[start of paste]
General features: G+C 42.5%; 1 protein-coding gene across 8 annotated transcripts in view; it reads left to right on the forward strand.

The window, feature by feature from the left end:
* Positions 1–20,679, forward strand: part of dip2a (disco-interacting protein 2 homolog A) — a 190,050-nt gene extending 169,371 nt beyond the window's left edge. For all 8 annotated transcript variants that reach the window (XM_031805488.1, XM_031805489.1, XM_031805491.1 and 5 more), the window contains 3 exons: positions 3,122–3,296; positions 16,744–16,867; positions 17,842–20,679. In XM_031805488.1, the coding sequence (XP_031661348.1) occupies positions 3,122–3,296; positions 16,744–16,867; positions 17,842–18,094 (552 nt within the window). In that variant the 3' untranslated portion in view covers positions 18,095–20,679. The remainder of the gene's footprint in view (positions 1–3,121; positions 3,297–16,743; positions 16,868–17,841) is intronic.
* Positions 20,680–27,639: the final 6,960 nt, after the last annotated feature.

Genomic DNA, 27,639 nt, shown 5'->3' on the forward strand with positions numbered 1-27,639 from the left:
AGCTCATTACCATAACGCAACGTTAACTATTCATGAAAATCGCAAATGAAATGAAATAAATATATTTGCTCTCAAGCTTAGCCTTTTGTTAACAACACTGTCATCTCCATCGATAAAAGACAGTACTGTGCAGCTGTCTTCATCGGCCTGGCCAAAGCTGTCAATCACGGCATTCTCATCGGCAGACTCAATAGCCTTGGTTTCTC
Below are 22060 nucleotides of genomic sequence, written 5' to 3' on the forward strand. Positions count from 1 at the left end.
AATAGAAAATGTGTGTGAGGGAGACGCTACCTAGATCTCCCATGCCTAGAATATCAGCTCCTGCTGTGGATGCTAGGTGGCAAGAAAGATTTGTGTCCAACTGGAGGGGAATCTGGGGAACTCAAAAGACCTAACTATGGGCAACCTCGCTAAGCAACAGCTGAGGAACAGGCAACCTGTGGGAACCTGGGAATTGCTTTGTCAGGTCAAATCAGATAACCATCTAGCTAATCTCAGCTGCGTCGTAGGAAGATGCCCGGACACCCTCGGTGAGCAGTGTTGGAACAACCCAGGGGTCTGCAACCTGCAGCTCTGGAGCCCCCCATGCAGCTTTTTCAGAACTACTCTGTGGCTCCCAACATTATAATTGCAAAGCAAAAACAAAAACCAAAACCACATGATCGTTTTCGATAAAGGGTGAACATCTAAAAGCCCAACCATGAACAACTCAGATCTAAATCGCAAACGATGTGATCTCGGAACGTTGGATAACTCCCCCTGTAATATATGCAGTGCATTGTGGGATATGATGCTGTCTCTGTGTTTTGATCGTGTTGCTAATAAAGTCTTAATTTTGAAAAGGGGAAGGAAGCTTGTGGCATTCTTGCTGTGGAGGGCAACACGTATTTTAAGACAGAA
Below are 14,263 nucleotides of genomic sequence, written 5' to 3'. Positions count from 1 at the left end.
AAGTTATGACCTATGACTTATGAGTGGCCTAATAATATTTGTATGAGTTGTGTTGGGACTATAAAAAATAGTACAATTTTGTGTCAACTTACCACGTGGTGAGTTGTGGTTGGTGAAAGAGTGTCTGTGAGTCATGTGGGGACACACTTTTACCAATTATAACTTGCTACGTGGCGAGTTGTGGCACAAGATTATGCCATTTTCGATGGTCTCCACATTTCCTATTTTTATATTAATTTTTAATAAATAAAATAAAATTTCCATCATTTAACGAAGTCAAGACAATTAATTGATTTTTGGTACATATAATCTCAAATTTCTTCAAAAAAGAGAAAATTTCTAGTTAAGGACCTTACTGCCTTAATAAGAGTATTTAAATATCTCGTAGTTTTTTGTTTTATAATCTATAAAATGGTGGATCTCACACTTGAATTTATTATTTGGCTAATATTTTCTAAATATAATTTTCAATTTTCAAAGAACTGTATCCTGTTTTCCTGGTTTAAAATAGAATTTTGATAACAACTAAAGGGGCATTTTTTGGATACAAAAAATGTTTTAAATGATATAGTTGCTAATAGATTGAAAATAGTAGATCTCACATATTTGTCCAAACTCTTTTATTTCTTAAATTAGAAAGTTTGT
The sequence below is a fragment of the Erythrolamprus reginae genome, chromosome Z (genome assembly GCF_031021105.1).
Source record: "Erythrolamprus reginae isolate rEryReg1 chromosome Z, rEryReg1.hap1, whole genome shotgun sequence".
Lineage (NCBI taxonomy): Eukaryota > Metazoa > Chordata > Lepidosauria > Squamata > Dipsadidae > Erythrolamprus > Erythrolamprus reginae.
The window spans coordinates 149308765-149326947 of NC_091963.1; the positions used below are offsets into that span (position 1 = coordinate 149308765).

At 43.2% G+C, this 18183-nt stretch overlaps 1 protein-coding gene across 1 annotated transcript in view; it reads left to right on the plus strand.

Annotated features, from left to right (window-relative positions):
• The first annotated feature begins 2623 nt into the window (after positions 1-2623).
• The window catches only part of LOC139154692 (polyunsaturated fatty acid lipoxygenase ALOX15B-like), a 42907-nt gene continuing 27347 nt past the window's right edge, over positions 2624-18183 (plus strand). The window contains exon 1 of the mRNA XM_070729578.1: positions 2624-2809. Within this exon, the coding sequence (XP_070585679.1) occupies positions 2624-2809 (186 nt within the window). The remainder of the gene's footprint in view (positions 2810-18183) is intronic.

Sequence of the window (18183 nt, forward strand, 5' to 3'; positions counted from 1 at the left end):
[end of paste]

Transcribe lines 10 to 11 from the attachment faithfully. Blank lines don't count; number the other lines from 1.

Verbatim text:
AAGTTATGACCTATGACTTATGAGTGGCCTAATAATATTTGTATGAGTTGTGTTGGGACTATAAAAAATAGTACAATTTTGTGTCAACTTACCACGTGGTGAGTTGTGGTTGGTGAAAGAGTGTCTGTGAGTCATGTGGGGACACACTTTTACCAATTATAACTTGCTACGTGGCGAGTTGTGGCACAAGATTATGCCATTTTCGATGGTCTCCACATTTCCTATTTTTATATTAATTTTTAATAAATAAAATAAAATTTCCATCATTTAACGAAGTCAAGACAATTAATTGATTTTTGGTACATATAATCTCAAATTTCTTCAAAAAAGAGAAAATTTCTAGTTAAGGACCTTACTGCCTTAATAAGAGTATTTAAATATCTCGTAGTTTTTTGTTTTATAATCTATAAAATGGTGGATCTCACACTTGAATTTATTATTTGGCTAATATTTTCTAAATATAATTTTCAATTTTCAAAGAACTGTATCCTGTTTTCCTGGTTTAAAATAGAATTTTGATAACAACTAAAGGGGCATTTTTTGGATACAAAAAATGTTTTAAATGATATAGTTGCTAATAGATTGAAAATAGTAGATCTCACATATTTGTCCAAACTCTTTTATTTCTTAAATTAGAAAGTTTGT
The sequence below is a fragment of the Erythrolamprus reginae genome, chromosome Z (genome assembly GCF_031021105.1).